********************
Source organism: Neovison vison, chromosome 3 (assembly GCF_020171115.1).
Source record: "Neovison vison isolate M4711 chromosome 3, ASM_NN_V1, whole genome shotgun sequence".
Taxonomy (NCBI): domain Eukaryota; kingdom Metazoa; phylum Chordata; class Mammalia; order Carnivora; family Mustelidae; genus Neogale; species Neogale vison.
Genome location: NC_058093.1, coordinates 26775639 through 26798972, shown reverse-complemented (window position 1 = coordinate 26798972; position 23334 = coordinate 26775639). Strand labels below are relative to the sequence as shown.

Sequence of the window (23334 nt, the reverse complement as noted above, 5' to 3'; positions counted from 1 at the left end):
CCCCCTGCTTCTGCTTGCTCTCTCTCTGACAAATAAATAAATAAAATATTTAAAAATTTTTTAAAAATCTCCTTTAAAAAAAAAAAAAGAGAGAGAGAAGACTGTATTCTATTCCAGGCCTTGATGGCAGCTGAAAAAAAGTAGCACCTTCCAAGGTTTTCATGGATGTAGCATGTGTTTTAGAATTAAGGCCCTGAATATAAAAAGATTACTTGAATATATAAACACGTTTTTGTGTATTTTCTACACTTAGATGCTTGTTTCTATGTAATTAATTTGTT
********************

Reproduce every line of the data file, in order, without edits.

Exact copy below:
Source organism: Neovison vison, chromosome 3 (assembly GCF_020171115.1).
Source record: "Neovison vison isolate M4711 chromosome 3, ASM_NN_V1, whole genome shotgun sequence".
Taxonomy (NCBI): domain Eukaryota; kingdom Metazoa; phylum Chordata; class Mammalia; order Carnivora; family Mustelidae; genus Neogale; species Neogale vison.
Genome location: NC_058093.1, coordinates 26775639 through 26798972, shown reverse-complemented (window position 1 = coordinate 26798972; position 23334 = coordinate 26775639). Strand labels below are relative to the sequence as shown.

Sequence of the window (23334 nt, the reverse complement as noted above, 5' to 3'; positions counted from 1 at the left end):
CCCCCTGCTTCTGCTTGCTCTCTCTCTGACAAATAAATAAATAAAATATTTAAAAATTTTTTAAAAATCTCCTTTAAAAAAAAAAAAAGAGAGAGAGAAGACTGTATTCTATTCCAGGCCTTGATGGCAGCTGAAAAAAAGTAGCACCTTCCAAGGTTTTCATGGATGTAGCATGTGTTTTAGAATTAAGGCCCTGAATATAAAAAGATTACTTGAATATATAAACACGTTTTTGTGTATTTTCTACACTTAGATGCTTGTTTCTATGTAATTAATTTGTT